While there was no dancing in the streets, as he predicted in other reports, Edmonton-St. Albert MP Brent Rathgeber and the rest of the federal Conservative party are ecstatic now that the repeal of the long gun registry has passed third reading in the House of Commons.
The bill was passed Wednesday night by a vote of 159-130, marking the completion of was of the Tories’ long-standing campaign promises. Two New Democratic Party MPs even broke ranks and vote with the Conservatives.
“This is a bill I’ve spent a lot of time on in terms of hearings and study, vetting and addressing amendments,” Rathgeber said, noting there were receptions on Wednesday night to mark the passing of the bill, although he did not participate as he was fighting off the flu. “It was a great sense of satisfaction to finally have it complete, because so many Albertans had very strong feelings that the long gun registry was an invasion on their rights and tended to criminalize people for what was otherwise lawful behaviour.”
Although Edmonton-St. Albert is a predominantly urban riding, Rathgeber still heard from plenty of his constituents who felt repealing the registry was the right thing to do.
“There is a significant number of individuals who live in [St. Albert] who are sportsmen — who, on weekends, are duck hunters or big game hunters, and certainly we heard loud and clear from those individuals that this bill was an invasion of their rights and of their privacy,” he said.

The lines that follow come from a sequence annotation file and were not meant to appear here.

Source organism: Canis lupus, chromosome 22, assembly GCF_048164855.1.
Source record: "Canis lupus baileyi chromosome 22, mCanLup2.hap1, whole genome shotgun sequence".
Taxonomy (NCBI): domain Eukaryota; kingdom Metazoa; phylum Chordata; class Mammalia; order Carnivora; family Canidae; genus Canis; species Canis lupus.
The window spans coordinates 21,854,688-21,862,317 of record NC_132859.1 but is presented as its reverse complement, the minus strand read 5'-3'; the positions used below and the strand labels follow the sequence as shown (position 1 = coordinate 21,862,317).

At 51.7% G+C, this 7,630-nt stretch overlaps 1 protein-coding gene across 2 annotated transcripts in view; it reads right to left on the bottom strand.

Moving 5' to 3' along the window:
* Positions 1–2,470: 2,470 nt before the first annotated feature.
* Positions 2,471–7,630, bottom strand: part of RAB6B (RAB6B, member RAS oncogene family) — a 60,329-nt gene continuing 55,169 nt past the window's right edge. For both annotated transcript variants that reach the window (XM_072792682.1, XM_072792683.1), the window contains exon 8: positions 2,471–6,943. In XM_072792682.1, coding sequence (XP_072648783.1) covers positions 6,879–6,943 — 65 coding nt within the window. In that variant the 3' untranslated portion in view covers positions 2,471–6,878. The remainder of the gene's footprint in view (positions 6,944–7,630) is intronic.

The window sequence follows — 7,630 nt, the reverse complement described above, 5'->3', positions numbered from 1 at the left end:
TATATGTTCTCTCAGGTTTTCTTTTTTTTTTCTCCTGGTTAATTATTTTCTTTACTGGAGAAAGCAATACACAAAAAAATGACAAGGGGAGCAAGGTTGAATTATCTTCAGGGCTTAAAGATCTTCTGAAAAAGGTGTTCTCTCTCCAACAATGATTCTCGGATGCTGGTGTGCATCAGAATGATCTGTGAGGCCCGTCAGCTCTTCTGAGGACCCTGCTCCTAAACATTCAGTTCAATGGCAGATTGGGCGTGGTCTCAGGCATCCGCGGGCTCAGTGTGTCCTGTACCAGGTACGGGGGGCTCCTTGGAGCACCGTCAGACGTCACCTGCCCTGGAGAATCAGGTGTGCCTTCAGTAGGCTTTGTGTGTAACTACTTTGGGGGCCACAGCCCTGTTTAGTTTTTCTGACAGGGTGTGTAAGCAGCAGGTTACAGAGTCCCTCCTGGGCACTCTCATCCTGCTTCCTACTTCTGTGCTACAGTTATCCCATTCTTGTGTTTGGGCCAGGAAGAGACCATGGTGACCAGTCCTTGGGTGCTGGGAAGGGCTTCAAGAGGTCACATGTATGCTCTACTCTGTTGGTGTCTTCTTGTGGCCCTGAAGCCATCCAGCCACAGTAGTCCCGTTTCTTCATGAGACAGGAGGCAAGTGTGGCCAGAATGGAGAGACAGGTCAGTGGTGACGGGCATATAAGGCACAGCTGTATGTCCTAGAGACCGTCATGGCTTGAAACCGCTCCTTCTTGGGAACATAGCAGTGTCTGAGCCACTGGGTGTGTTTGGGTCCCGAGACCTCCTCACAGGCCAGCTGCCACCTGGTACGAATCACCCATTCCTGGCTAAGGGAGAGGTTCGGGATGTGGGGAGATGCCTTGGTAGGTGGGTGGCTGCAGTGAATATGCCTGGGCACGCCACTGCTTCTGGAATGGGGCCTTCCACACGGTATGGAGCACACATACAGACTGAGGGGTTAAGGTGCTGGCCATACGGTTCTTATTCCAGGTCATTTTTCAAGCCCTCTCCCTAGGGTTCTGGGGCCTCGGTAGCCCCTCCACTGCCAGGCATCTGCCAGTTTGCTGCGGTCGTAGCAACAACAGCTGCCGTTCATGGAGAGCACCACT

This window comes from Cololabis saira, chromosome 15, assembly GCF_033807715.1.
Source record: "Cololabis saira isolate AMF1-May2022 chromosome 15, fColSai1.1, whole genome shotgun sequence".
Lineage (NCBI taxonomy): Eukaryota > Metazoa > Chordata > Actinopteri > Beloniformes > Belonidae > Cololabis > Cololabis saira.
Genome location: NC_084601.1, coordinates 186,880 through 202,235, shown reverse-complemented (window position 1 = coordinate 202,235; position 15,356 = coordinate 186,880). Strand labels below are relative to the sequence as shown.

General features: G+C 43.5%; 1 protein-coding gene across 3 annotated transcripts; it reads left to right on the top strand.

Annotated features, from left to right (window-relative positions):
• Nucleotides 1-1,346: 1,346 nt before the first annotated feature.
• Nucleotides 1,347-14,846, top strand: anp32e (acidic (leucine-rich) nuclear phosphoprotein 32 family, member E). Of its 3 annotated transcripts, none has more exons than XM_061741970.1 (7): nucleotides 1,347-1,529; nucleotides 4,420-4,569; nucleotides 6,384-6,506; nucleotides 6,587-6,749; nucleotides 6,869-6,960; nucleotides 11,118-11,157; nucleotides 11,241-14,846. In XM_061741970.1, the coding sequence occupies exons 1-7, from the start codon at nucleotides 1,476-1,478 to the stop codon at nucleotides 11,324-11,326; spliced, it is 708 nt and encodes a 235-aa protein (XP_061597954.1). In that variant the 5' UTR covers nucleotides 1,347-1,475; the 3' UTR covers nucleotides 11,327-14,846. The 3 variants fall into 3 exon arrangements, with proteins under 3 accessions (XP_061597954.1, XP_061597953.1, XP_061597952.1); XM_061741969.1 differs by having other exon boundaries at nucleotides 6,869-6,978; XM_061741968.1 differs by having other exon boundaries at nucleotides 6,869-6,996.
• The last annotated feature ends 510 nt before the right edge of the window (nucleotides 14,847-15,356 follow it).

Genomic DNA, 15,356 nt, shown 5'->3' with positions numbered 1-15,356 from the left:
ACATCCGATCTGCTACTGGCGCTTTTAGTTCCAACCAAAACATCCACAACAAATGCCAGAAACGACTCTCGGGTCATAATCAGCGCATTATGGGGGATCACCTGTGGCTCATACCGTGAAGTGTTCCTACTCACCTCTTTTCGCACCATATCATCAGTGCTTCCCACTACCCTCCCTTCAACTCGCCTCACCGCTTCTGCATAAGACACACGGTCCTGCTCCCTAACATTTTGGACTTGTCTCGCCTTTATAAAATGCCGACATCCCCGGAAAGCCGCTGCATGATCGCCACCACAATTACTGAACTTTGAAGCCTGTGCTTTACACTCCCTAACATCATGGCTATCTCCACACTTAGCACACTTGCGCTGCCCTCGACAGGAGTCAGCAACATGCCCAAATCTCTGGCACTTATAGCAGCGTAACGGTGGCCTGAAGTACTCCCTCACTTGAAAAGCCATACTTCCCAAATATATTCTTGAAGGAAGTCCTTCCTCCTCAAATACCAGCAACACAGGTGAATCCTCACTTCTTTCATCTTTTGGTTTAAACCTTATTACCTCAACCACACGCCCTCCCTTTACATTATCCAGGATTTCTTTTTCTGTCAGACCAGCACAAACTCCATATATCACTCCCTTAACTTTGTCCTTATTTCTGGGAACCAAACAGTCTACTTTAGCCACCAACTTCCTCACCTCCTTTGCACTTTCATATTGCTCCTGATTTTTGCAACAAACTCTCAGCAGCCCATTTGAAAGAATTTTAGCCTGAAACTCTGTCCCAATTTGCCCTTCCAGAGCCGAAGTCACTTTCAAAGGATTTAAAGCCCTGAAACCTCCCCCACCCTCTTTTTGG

While it’s true that the registry did assist police in convicting one of the accomplices in the Mayerthorpe RCMP shootings in 2005, as well as in a recent incident near Killam, Rathgeber said the fact those incidents actually happened outweighs any good the registry did after the fact.
“Weighed against the fact that four officers died that day [in Mayerthorpe] and the long gun reigstry was unable to do anything to prevent that, I think that … incident sadly and tragically shows the limitations of what was always sort of a misguided premise: that criminals would register their guns,” he said.
Even with the demise of the registry, Rathgeber said there are still plenty of adequate gun control measures in place, most notably the licensing of firearms owners.
“It’s the individual that’s licensed, and that doesn’t change. … Licensing deals with the individual; registration deals with the property,” he said. “In my view, and the view of the government, the two are completely different. It’s individuals that need to be licensed to show they are capable of safely handling firearms and don’t have criminal backgrounds. But registering the weapons doesn’t contribute to safety.”
The bill repealing the registry must now pass through the Senate.
— GLENN COOK, St. Albert Leader